Spirited and genre-jumping from the get-go, House of Woo's opening number, "Slave to the Vibe," bounces along like a mix of Derrick May, Yellow Magic Orchestra, and Boards of Canada. Follow-up cut "Woo" is as if Prince and Gold Panda were sharing the same dream, and if that's five tasteful music nerd touchstones already, that shouldn't be a surprise to those who know that Washington, D.C.'s passionate electronic music blogger Andrew Field-Pickering is the man behind Maxmillion Dunbar. Still, House of Woo isn't just a crate crawler's mix of prime finds, as the Dunbar sound becomes identifiable after repeat listens. Moods that are soft, funky, quirky, and welcoming fill this warm record to get you moving -- and keep you moving -- as grooves are allowed to develop, slowly, surely, maybe even deceptively, for as long as they require. Highlight "Ice Room Graffiti" is a prime example as the easy flow gets bumpy and brittle as the beat goes on, while "Shampoo" is a bubble bath of electro chamber jazz with muted trumpets and buoyant sequencer lines floating about. All of it was influenced by the producer's move across town with his girlfriend and their dip into the world of cohabitation, explaining the happy-go-lucky mood and halcyon style. In photographs, Field-Pickering always looks like an outgoing mix of scruffy and the best kind of insatiable, while his writing is knowledgeable and convincing, and goes deep. House of Woo is more of the same, providing soundtracks for chillout rooms where the minds are satisfied and no one can even remember the definition of the word "dour."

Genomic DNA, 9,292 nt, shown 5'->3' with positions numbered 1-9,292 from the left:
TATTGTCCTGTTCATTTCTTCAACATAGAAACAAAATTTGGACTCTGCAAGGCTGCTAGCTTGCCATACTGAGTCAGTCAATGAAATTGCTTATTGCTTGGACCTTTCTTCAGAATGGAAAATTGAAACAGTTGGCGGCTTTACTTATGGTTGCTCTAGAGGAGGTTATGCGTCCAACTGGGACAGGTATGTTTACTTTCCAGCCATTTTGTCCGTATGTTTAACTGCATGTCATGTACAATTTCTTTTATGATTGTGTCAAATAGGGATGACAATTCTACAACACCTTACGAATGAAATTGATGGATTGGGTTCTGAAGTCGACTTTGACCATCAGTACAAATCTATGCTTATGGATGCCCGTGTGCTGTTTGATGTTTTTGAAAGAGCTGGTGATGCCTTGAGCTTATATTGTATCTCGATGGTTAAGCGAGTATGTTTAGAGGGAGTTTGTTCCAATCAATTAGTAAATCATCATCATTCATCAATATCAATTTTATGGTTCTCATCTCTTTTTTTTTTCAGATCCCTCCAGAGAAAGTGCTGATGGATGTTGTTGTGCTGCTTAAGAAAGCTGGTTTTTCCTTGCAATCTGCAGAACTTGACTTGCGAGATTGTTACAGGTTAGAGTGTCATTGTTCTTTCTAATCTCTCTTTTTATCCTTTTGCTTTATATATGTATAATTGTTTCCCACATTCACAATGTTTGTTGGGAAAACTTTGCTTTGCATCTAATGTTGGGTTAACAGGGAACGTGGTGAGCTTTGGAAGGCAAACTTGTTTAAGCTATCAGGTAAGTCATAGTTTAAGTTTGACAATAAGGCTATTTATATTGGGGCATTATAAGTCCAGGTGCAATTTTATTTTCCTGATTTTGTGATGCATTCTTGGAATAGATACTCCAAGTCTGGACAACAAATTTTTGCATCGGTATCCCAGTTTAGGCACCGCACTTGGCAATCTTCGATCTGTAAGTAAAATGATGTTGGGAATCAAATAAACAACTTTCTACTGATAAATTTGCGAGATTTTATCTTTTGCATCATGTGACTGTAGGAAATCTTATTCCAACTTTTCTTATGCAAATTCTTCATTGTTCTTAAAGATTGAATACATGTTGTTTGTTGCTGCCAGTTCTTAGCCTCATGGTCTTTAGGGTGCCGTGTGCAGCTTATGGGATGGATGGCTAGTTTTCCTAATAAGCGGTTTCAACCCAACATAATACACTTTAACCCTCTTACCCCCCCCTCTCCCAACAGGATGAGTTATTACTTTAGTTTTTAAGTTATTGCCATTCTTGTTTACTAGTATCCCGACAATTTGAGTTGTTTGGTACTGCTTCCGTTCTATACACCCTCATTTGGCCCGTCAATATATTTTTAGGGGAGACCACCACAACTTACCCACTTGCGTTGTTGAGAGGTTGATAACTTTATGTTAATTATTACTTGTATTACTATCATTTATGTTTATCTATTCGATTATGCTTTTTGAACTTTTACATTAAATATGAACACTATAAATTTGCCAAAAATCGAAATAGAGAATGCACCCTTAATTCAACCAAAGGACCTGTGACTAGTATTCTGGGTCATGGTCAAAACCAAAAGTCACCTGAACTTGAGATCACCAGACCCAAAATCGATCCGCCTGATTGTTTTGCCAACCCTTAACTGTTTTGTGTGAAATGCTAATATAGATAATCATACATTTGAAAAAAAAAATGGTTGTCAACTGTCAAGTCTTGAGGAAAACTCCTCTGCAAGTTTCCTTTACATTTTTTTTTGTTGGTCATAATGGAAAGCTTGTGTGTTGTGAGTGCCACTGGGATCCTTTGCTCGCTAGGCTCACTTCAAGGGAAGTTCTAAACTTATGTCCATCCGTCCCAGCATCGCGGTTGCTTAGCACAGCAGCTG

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AllMusic Review by David Jeffries